When a child-protection advocate resigned from a papal advisory board in early March, she did so because of growing frustration with persistent resistance and a “toxic” sense of superiority from some in the Roman Curia.
A number of church leaders on the front lines promoting child
protection policies have also long noted the biggest challenge they face
is a cultural one — an aversion to the unknown, playing it safe rather
than speaking up, and denial and defensiveness to protect an institution
over a possible victim.
Despite four years of Pope Francis’ calls to break down walls erected
out of fear and ivory towers built on arrogance, Marie Collins said a
kind of enclave mentality could still be found in some corners of the
While there are many people who are “open and more willing to listen
and learn,” the Curia and the Vatican tend to be “very much a closed-in
system where people are talking to others with the same views and not
being challenged at all, and so things appear normal that are not
actually normal,” said Collins, an Irish survivor of clerical sex abuse,
who had served on the Pontifical Commission for the Protection of
Minors since its inception in 2014.
So when anything from the outside challenges the way things have
traditionally been done, “it is almost an instinct to resist it, and
that is what’s so difficult,” she told Catholic News Service after her
Attitudes that avoid or squelch open, respectful dialogue are
pervasive in the wider church as well, she said, and they have “to be
challenged right from the seminary on up.” Priests and religious who
“know how damaging this clericalism is to the church” need to start
“speaking up in their own ranks” and working to eradicate it.
One priest working from within is Jesuit Father Hans Zollner, a
psychologist and academic vice rector of the Pontifical Gregorian
University in Rome. He is also a member of the papal commission for
safeguarding; his work there focuses on what is needed in priestly and
religious formation — specifically in selecting and fostering
well-balanced, mature, responsible servants of Christ who truly seek to
“live out what they promised to do.”
“From my understanding, this is the key to everything,” the priest told CNS.
There are many clear guidelines for proper formation, particularly
from St. John Paul II and Pope Benedict XVI, he said, but “I don’t think
that many church leaders understand or at least they don’t show many
signs that they follow all the papal instructions on this.”
Many problems that emerge after formation are because of “a growing
gap between the human side and the spiritual side. People may still say
Mass and prayers, but they don’t feel connected to what they’re doing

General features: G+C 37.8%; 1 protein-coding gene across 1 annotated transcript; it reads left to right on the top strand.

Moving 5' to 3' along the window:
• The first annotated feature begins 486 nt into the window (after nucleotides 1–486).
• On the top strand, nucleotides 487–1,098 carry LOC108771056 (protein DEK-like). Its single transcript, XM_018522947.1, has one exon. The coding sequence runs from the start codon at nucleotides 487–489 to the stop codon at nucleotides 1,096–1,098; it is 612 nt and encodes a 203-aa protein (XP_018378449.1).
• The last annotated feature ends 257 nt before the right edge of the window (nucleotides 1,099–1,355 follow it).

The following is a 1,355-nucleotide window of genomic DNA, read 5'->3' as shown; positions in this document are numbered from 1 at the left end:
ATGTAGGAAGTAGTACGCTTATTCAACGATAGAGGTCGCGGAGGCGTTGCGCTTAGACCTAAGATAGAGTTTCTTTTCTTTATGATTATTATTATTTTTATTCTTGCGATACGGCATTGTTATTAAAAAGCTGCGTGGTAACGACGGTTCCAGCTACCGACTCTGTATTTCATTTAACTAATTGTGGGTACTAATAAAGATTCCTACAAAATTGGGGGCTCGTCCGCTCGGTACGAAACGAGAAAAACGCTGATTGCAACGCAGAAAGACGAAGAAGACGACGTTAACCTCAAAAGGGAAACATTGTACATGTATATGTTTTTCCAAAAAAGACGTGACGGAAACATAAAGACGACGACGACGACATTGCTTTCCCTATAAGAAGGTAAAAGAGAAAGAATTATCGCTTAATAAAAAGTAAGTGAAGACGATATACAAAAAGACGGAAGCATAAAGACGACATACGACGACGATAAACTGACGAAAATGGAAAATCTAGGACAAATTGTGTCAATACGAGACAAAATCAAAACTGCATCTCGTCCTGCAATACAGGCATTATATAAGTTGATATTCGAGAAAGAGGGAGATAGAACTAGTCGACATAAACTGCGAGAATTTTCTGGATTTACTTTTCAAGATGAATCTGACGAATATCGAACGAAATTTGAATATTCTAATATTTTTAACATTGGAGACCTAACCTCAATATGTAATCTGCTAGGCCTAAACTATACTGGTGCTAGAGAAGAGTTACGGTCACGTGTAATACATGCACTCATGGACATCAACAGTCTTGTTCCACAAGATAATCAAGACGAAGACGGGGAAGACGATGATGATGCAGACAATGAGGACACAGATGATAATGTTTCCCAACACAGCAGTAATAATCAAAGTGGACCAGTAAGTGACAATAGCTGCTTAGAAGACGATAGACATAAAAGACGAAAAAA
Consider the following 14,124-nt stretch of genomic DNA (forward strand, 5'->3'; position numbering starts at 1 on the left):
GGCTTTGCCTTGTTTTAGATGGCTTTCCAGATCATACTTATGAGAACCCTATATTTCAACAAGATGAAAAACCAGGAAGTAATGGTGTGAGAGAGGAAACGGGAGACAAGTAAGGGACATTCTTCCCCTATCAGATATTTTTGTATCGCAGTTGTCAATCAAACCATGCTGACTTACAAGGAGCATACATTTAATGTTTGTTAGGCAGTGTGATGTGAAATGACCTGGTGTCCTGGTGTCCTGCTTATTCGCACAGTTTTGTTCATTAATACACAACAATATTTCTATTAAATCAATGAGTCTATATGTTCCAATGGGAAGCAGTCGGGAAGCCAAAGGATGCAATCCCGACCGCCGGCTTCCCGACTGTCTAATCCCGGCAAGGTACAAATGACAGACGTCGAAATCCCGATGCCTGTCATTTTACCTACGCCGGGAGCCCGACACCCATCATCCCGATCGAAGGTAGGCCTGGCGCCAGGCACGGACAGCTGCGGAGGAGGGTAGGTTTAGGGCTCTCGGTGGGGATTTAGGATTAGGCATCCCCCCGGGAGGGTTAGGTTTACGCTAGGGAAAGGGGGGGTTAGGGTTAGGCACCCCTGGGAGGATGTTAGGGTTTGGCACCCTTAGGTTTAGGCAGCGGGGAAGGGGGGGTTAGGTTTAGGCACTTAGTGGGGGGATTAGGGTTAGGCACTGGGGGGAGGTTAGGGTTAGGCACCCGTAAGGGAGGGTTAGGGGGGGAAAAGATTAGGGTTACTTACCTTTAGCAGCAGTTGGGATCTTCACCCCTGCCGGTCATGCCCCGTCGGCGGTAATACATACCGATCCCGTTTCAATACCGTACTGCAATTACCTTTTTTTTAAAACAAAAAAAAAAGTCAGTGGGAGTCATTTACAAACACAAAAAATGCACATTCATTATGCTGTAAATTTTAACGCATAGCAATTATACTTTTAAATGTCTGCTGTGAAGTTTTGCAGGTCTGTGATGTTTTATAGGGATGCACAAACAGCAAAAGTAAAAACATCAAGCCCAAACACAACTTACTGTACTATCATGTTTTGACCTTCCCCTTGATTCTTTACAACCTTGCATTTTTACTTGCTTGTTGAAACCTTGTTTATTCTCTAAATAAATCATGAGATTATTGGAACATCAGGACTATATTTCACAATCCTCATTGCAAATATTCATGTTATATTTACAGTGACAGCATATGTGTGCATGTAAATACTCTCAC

anymore. At a certain point it becomes unbearable and they act out or
drop out,” he said.
“If you train people so they don’t show their real face and are
threatened if they bring out the real issues” because they fear they
will be shamed, ostracized or even dismissed from pursuing a vocation,
then it is obvious people will not want to bring “the real stuff” out
into the open, he added.
Seminaries and religious life, Father Zollner said, need to foster
the trust that “it’s safe” to explore problems and tensions, and no one
will be “dismissed, judged, shouted at or dealt with in a cold way when
they show their real face.”
“I believe that many of the young men don’t feel invited to talk
about normal things, things that are normal for young people, so they
bury that,” which, according to St. Ignatius, he said, lets problems
that could have been dealt with earlier “grow bigger and become like
However, he said, seminarians must be responsible for their own formation, even if their formators are weak.
Understanding and being responsible for one’s own emotional,
spiritual and human growth are key for creating accountable, responsible
leaders, who will someday be in charge of a parish or a diocese and its
staff and community, said Jesuit Father Stefan Dartmann, rector of the
Pontificium Collegium Germanicum et Hungaricum in Rome — a
German-speaking seminary serving dioceses in northern and central
Run by the Jesuits, the college puts unique emphasis on strengthening
the seminarian’s sense of discernment and “co-responsibility” in his
formation, and students are allowed to be part of the college leadership
The aim is to create men who can ask, “What has to be done,” not just
for themselves, but for the whole community, he told CNS. This is
critical because “we’ve had bishops who we know never asked” about
protection training and protocols “because they felt very uncomfortable,
so they waited,” he said.
There is “no reason to avoid going into the problems — it’s the other
way around,” you are obliged to foresee and act, said Father Dartmann,
who was at the tail end of his term as Jesuit provincial in Germany when
the abuse crisis in the church, including in Jesuit schools, exploded
That experience, he said, was “a Copernican revolution” for them
because it put the point of view of the victims — not the church — at
the center of concern. “I remember that ‘The truth will set you free,’
was very important for me” in learning to listen to, accept and be
transformed by so much scandal.
If people let themselves be affected on a deeper level by what abuse
did and does to children, then protection policies can become a real
“apostolic priority,” he said.
Instead, if it is only seen as just another “obligation” or yet
another burden to add to an already heavy curriculum or ministry, “then
it has no effect and it doesn’t make me trustworthy,” Father Dartmann
It has to come from “our own discovery of the Gospel and freedom” and the desire to be in every way like Christ, he said.